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Most Likely to Succeed

Remember Senior Superlatives? Those somewhat cheesy nominations given by your peers and then voted upon by the same?

I was voted most likely to succeed.

I wanted it. I believed it. I knew in my soul it was possible for me to go off and be anything I wanted to be.


Successful. Me. A girl from an industry town in northwest Georgia, the first in her father’s family to graduate high school and one of only a handful in her mother’s to go on to college.

Depression struck, along with myriad setbacks getting back into college following a poor (but vital) life choice which kept me in that industry town for a year longer than I ever dreamed I would be there. That choice put me on this path, and this path is the one where I’ve reconsidered time and again what it means to be successful.

Is it monetary? Is it notoriety? Is it watching your children grow up mostly happy and mostly healthy and knowing you’re doing everything you can to help them find personal success too?

Is it not getting spaghetti sauce on your shirt while twirling/slurping noodles because that’s the fun/only way to eat pasta?

Money is nice, but there are lots of rich, unhappy people in the world. Kim Kardashian found notoriety “accidentally” making a sex tape.

My kids are awesome except right now Joshua has the attitude of a teenager and the temper to go with it and Emma is 3 going on 13 and so there is much sass in my house. (Yay for independence?)

I don’t even know how that last thing happens and anyone who doesn’t get splashes of sauce all over their shirts is my new personal hero because I’m 33 and I still can’t do that. (Also, no one wants to see me eat a salad. Salads are delicious, but there’s no delicate way to eat a salad.)

So if success isn’t necessarily any of those things, it becomes something different altogether. It’s not extrinsic. It can’t be. At least not for me.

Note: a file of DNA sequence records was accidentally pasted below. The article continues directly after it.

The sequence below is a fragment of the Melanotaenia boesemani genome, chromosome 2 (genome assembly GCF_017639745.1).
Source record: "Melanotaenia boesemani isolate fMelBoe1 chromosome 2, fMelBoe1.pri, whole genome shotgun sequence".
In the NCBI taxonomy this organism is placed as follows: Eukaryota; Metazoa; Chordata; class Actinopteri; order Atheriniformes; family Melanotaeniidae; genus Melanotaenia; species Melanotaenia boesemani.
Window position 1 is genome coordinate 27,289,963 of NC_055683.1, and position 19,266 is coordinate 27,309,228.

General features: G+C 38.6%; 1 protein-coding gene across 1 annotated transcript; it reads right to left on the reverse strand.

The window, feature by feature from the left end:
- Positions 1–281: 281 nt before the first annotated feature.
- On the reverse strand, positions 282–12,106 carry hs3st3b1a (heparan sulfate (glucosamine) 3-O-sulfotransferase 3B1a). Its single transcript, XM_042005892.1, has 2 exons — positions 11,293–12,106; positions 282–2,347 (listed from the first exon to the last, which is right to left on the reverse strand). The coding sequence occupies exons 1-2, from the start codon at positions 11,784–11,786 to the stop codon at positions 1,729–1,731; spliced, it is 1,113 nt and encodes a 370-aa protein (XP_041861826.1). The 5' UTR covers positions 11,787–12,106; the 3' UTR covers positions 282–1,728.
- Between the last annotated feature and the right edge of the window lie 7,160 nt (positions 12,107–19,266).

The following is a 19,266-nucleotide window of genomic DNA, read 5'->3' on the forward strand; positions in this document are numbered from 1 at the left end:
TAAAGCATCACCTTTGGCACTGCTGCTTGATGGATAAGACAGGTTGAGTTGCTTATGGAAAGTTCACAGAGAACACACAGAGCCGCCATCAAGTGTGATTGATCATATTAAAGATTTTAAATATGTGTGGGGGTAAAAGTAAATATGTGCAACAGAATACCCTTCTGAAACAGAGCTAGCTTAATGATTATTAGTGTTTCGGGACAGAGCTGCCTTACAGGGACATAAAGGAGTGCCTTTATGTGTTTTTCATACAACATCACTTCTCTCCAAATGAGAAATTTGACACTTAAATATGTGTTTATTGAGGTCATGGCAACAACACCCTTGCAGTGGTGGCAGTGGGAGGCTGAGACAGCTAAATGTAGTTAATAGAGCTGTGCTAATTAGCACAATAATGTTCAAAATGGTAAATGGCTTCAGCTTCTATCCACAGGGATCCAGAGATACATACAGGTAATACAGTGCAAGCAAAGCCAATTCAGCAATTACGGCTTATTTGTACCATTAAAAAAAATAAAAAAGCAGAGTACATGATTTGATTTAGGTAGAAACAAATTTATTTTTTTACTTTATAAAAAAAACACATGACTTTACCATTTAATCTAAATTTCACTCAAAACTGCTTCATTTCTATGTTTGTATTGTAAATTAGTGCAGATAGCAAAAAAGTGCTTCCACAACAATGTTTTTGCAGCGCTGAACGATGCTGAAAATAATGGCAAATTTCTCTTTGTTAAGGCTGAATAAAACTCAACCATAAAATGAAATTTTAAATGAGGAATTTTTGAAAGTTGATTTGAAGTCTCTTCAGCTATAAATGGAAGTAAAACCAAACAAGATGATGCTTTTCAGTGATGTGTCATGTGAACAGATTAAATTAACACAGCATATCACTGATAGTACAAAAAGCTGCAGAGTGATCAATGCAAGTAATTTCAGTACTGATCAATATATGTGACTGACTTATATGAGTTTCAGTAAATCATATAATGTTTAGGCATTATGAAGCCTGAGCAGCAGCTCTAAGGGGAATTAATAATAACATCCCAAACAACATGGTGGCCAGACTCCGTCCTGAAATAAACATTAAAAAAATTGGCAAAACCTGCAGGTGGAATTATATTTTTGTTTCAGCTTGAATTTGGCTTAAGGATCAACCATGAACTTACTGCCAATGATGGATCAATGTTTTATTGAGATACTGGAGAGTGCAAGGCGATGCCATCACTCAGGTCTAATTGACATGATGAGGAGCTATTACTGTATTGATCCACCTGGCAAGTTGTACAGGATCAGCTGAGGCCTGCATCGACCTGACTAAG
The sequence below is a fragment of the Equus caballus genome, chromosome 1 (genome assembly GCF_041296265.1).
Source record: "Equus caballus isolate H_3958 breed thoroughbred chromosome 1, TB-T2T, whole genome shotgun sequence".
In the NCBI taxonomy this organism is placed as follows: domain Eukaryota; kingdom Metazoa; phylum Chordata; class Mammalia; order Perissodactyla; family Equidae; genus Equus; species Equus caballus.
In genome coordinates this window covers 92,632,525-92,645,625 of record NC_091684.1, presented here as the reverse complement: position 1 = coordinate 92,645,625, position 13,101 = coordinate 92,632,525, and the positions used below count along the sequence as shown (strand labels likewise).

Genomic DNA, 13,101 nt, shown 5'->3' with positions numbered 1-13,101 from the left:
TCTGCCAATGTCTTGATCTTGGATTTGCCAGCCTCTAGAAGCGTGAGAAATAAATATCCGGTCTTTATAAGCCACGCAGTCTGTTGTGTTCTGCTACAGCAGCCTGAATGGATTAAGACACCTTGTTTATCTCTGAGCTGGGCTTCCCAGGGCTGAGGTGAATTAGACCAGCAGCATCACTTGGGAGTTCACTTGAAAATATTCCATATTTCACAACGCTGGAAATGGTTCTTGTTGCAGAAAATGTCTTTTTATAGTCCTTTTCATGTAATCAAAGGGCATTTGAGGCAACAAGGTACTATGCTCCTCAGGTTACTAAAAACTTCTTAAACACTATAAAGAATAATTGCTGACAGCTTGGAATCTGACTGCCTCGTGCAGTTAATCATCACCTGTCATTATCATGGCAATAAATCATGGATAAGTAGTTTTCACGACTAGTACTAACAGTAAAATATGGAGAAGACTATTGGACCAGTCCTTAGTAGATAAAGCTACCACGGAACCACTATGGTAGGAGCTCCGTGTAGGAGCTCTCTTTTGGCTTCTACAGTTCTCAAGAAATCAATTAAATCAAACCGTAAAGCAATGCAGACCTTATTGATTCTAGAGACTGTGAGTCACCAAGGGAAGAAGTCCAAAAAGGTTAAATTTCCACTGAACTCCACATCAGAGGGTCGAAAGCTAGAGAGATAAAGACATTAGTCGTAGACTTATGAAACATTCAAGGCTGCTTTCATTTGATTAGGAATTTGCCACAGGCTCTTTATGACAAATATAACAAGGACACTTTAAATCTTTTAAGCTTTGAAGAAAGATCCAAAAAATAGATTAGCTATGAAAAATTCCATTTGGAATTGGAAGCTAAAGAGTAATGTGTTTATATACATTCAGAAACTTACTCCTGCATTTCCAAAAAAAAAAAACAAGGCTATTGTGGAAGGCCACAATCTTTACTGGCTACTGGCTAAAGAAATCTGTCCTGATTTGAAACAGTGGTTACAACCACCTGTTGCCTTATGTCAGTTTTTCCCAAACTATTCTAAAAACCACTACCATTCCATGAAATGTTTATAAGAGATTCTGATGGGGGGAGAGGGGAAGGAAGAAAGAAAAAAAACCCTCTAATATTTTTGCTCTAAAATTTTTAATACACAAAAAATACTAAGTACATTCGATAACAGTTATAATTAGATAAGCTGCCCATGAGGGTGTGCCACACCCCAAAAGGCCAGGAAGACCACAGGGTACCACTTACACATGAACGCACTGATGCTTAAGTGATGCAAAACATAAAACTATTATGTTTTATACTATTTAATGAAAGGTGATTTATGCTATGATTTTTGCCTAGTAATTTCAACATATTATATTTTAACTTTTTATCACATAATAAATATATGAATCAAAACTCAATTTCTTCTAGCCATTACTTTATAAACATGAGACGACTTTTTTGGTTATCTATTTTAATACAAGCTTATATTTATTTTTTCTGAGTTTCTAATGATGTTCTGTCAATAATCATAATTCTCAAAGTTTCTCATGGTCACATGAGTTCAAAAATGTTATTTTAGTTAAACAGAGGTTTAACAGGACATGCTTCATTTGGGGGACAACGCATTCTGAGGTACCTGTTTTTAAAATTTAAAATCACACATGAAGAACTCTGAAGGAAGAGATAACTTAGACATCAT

Constantly seeking validation of the people around you or through the people around you just leads to disappointment. Ask me how I know.

And being validated by others, while it feels fantastic, can’t be my personal definition of success. That can’t be what it means to succeed.


I chose succeed as my word of the year for 2016.

I hadn’t remembered until just right now when I sat down to write this post, this post which has been kicking around in my brainspace for a few days now but was following a theme of contentment, that I was chosen to be Most Likely to Succeed by the Class of 2000.

In late December, just as I was preparing to sign up with WineShop at Home, gearing up for another Listen To Your Mother: Atlanta season, getting ready for the 2016 Climb Out of the Darkness, and planning for the Warrior Mom Ambassador program, the word “succeed” just kept ringing in my ears.

I looked at my calendar and my commitments and just decided that this would be the year I would succeed in all of my endeavors, no matter how daunting they may seem.

It was my own version of the year of yes.

I would–and am–saying yes to success this year. I’m not shying away from it. I’m not scared of deciding what I want and making it happen.

This includes, unfortunately, deciding I want Samoas and tracking down Girl Scouts like I’m on a hunting expedition in the middle of a famine. (Seriously. WHERE ARE ALL THE GIRL SCOUTS THIS YEAR!?)

I think I’ve always known that success has to be a sense of personal satisfaction and growth. It has to be contentment and comfort in the knowledge that I’m doing my very best.

2016 is the year I claim that.

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